Reading ... cooking and eating ... movies ... some of my favorite things. A day/evening of cooking with a good movie--either at home or on TV sometimes becomes the catalyst for writing ideas. I was ready to love, love, love the book that had them all, and I didn't.
First of all, I have to tell you . . . I did not like Elizabeth Gilbert’s book, Eat, Pray, Love. Oh, there’s no question that the author is talented. It’s well written—about a married women who doesn't want to be married. She’s got to do a re-direct on her life to find herself, so she’s taking a year off and schmoozing, learning and speaking Italian plus eating in Italy, praying in India, and loving in Indonesia. And though I like Julia Roberts, I didn't go to the movie.
Did I mention she does love her husband, David—the one she doesn't want to be married to? What scares the hooey out of her is having a baby—something that, in the early days of their relationship, they agreed they would do when the big 30 hit. Fast forward to now; it’s approaching and our author is a blabbering mess.
Here’s what I didn't like about the book and the author: she did not communicate to hubby that babies weren't her forte and that it wasn't going to work for her. Then the two could have come to closure instead of her dumping him for a new language, some pasta, and eventually meeting a guy who wasn't interested in increasing the population.
What’s this got to do with authoring and publishing besides the book itself?
Everything. Let’s start with clear,
effective communicating, which is what many of the iUniverses, AuthorHouses and those who package publishing projects don’t do. My favorite thing about AuthorHouse is the coining of the word “authorcentric”—it’s a very cool word and one that I embrace. I wish AuthorHouse did. Then there’s iUniverse, which claims to be the champion of “supported self-publishing.” What’s supported self-publishing? It's a great term for a publishing predator to use!
Per iUniverse (via its website):
Self-publishing your book with the support of iUniverse is a professional, affordable, and fast way to get your book into print. Compared to publishing on your own, it costs you control of some aspects of the publishing process, but only in exchange for less hassle and expense. iUniverse professionals with book-publishing expertise will educate and guide you through the entire process for an affordable price.
Supported self-publishing also enables you to test your marketing abilities and learn about the publicity process without emptying your bank account or making it your full-time career. And, because you control the rights to your book, you can get started with supported self-publishing but move to a traditional publisher—or choose to self-publish on your own—after you have experience and a track record.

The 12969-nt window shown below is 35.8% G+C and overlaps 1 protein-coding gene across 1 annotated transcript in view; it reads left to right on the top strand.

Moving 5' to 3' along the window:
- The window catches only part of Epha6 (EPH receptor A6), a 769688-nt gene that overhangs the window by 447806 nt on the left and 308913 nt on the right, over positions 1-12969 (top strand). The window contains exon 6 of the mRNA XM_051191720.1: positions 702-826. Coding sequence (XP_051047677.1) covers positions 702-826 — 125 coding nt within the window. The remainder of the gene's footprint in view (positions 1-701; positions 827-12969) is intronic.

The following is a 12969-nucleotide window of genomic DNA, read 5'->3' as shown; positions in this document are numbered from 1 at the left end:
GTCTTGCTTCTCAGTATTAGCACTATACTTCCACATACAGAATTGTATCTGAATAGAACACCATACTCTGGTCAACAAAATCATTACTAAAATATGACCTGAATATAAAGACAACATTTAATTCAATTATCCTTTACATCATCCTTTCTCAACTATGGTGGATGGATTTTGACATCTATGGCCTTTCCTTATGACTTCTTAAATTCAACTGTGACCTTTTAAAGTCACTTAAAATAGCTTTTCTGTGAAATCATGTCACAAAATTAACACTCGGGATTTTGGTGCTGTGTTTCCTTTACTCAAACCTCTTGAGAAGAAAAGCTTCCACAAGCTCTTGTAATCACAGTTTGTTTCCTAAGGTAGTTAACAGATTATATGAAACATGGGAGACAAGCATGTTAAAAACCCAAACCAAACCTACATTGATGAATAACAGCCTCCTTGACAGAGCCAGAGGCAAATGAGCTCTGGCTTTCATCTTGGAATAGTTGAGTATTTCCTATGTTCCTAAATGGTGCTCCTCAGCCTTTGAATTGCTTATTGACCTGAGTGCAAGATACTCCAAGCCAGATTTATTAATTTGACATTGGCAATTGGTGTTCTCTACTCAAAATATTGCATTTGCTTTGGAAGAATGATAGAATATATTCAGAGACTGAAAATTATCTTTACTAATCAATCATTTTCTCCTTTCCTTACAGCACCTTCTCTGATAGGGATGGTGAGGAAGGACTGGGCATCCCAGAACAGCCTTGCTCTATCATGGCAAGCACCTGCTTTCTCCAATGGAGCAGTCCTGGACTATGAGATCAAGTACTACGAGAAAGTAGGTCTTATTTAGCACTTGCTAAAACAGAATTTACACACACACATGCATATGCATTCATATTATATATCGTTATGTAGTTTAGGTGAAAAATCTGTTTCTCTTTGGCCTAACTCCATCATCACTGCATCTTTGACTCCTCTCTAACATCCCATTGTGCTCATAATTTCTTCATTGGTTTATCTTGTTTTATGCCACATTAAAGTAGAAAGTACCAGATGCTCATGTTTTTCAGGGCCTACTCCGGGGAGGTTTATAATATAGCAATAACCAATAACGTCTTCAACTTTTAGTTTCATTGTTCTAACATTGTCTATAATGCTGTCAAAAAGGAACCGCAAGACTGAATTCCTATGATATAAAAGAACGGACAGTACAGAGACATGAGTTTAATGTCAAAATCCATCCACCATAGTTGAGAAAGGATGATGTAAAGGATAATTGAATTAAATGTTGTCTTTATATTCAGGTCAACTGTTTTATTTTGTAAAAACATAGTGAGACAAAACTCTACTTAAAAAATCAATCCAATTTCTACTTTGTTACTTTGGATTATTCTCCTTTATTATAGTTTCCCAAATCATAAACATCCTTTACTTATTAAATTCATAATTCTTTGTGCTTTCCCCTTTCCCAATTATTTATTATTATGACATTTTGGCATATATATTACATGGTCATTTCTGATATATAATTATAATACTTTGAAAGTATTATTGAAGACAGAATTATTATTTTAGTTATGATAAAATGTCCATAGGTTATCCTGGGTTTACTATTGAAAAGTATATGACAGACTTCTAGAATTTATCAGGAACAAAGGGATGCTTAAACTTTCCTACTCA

Let’s look at the folks at AuthorHouse via its website:
AuthorHouse has grown into the largest self-publishing company in the world – responsible for helping more than 40,000 authors publish more than 60,000 books. AuthorHouse allows you to maintain creative and financial control of your book while receiving all the personalized attention and support you need – from publishing to promotion and everything between. AND AuthorHouse has print-on-demand service that combines high-quality production with speed to market. Plus, formatting options and distribution capabilities can help set your book up for selling success.
Each boasts about its marketing services (very expensive), low cost entry into publishing for the author, generous payments (really?), distribution capability, etc., etc. AuthorHouse and iUniverse are just two of the many, many who proclaim themselves as “self-publishers” but who are, in reality, Vanity Presses.
Period—nothing more, nothing less. They are huge and have a literal boiler-room approach, just like a hounding credit collection agency would—dial and re-dial … “If you don’t respond by today at two, our special offer will no longer be available … blah, blah, blah.” They eat, prey (on writers), and probably just love themselves. Communicate clearly? … nope. It’s grey everywhere.
They all use a POD model—which I’m the first to admit has a spot where it’s the right method for a quick print or end of life. But for the serious author/publisher, the one who intends on making money with a pBook format, this is a pass.
Publishing predators eat, prey and pretend to "love" the author when what they love is the money and a fat credit card. Masters of deception, authors must beware. The self-published author is their favorite meal.
Judith Briles is known as The Book Shepherd a book publishing expert and coach. She is the Founder of Author U, a membership organization created for the serious author who wants to be seriously successful. She’s been writing about and conducting workshops on publishing since the 80s. Judith is the author of 31 books including Author YOU: Creating and Building Your Author and Book Platforms (ForeWord Indie/Fab Book of the Year), Snappy Sassy Salty: Wise Words for Authors and Writers and a speaker at publishing conferences.
Become part of her inner circle by joining the Author’s Ark and exclusive monthly webinar and coaching event. Each summer, she holds Judith Briles Unplugged, a two day intensive limited to a small group of authors who want to be seriously successful. Her audio and workbook series, Creating Your Book and Author Platform is now available. Join Judith live on Thursdays at 6 p.m. EST for Author U – Your Guide to Book Publishing on the Toginet Network at http://togi.us/authoru. Follow @AuthorU and @MyBookShepherd on Twitter and do a “Like” at AuthorU and Judith Briles – TheBookShepherd on Facebook. If you want to create a book that has no regrets, contact Judith at Judith@Briles.com.